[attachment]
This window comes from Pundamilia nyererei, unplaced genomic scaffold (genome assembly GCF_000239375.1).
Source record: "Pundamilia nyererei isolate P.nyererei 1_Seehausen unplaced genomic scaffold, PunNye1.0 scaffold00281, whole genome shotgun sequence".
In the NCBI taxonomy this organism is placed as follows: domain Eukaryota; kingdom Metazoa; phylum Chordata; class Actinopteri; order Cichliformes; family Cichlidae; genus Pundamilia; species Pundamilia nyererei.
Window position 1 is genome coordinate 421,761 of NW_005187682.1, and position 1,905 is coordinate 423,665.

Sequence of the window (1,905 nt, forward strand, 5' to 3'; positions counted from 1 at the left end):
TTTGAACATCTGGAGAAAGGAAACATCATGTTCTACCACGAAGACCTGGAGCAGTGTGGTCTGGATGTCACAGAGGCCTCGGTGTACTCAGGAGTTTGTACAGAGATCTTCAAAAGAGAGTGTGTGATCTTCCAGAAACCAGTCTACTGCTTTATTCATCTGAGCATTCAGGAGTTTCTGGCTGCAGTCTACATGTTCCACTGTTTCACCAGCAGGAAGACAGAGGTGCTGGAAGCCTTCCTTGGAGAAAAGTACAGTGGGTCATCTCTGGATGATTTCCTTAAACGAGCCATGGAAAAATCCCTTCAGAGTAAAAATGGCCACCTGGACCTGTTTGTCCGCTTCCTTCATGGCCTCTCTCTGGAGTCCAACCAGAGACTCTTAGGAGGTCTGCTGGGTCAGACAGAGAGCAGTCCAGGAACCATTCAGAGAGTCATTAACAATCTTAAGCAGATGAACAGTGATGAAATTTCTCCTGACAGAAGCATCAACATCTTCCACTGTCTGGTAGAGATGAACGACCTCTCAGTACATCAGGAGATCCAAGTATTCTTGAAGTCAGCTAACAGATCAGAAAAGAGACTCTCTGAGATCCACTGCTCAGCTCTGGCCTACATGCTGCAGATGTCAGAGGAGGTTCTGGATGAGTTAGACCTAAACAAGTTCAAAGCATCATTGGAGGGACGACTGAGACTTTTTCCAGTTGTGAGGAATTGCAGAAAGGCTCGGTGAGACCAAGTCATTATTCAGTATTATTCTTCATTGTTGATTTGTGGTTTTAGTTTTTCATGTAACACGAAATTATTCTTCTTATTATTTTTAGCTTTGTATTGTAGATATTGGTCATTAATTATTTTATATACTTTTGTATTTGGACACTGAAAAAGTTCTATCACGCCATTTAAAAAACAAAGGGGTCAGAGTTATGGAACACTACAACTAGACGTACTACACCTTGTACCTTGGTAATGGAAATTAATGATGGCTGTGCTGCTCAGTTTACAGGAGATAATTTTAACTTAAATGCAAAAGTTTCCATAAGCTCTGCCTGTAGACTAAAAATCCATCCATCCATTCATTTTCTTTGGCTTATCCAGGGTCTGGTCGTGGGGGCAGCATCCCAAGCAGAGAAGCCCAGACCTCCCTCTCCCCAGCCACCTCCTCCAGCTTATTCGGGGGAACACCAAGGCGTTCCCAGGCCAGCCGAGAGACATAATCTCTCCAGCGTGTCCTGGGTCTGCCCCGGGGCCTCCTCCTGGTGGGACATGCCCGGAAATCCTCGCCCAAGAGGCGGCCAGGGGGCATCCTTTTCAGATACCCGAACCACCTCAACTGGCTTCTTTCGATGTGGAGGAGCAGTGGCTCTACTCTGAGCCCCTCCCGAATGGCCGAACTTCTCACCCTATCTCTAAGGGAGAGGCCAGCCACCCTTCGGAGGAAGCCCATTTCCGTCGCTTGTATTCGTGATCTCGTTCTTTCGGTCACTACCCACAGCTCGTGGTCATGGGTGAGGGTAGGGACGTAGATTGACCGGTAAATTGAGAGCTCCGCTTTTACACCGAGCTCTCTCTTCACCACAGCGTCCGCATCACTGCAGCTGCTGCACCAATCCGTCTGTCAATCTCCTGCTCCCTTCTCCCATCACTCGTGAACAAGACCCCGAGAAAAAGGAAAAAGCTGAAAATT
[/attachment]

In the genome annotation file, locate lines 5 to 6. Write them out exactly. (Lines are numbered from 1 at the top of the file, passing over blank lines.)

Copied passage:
Sequence of the window (1,905 nt, forward strand, 5' to 3'; positions counted from 1 at the left end):
TTTGAACATCTGGAGAAAGGAAACATCATGTTCTACCACGAAGACCTGGAGCAGTGTGGTCTGGATGTCACAGAGGCCTCGGTGTACTCAGGAGTTTGTACAGAGATCTTCAAAAGAGAGTGTGTGATCTTCCAGAAACCAGTCTACTGCTTTATTCATCTGAGCATTCAGGAGTTTCTGGCTGCAGTCTACATGTTCCACTGTTTCACCAGCAGGAAGACAGAGGTGCTGGAAGCCTTCCTTGGAGAAAAGTACAGTGGGTCATCTCTGGATGATTTCCTTAAACGAGCCATGGAAAAATCCCTTCAGAGTAAAAATGGCCACCTGGACCTGTTTGTCCGCTTCCTTCATGGCCTCTCTCTGGAGTCCAACCAGAGACTCTTAGGAGGTCTGCTGGGTCAGACAGAGAGCAGTCCAGGAACCATTCAGAGAGTCATTAACAATCTTAAGCAGATGAACAGTGATGAAATTTCTCCTGACAGAAGCATCAACATCTTCCACTGTCTGGTAGAGATGAACGACCTCTCAGTACATCAGGAGATCCAAGTATTCTTGAAGTCAGCTAACAGATCAGAAAAGAGACTCTCTGAGATCCACTGCTCAGCTCTGGCCTACATGCTGCAGATGTCAGAGGAGGTTCTGGATGAGTTAGACCTAAACAAGTTCAAAGCATCATTGGAGGGACGACTGAGACTTTTTCCAGTTGTGAGGAATTGCAGAAAGGCTCGGTGAGACCAAGTCATTATTCAGTATTATTCTTCATTGTTGATTTGTGGTTTTAGTTTTTCATGTAACACGAAATTATTCTTCTTATTATTTTTAGCTTTGTATTGTAGATATTGGTCATTAATTATTTTATATACTTTTGTATTTGGACACTGAAAAAGTTCTATCACGCCATTTAAAAAACAAAGGGGTCAGAGTTATGGAACACTACAACTAGACGTACTACACCTTGTACCTTGGTAATGGAAATTAATGATGGCTGTGCTGCTCAGTTTACAGGAGATAATTTTAACTTAAATGCAAAAGTTTCCATAAGCTCTGCCTGTAGACTAAAAATCCATCCATCCATTCATTTTCTTTGGCTTATCCAGGGTCTGGTCGTGGGGGCAGCATCCCAAGCAGAGAAGCCCAGACCTCCCTCTCCCCAGCCACCTCCTCCAGCTTATTCGGGGGAACACCAAGGCGTTCCCAGGCCAGCCGAGAGACATAATCTCTCCAGCGTGTCCTGGGTCTGCCCCGGGGCCTCCTCCTGGTGGGACATGCCCGGAAATCCTCGCCCAAGAGGCGGCCAGGGGGCATCCTTTTCAGATACCCGAACCACCTCAACTGGCTTCTTTCGATGTGGAGGAGCAGTGGCTCTACTCTGAGCCCCTCCCGAATGGCCGAACTTCTCACCCTATCTCTAAGGGAGAGGCCAGCCACCCTTCGGAGGAAGCCCATTTCCGTCGCTTGTATTCGTGATCTCGTTCTTTCGGTCACTACCCACAGCTCGTGGTCATGGGTGAGGGTAGGGACGTAGATTGACCGGTAAATTGAGAGCTCCGCTTTTACACCGAGCTCTCTCTTCACCACAGCGTCCGCATCACTGCAGCTGCTGCACCAATCCGTCTGTCAATCTCCTGCTCCCTTCTCCCATCACTCGTGAACAAGACCCCGAGAAAAAGGAAAAAGCTGAAAATT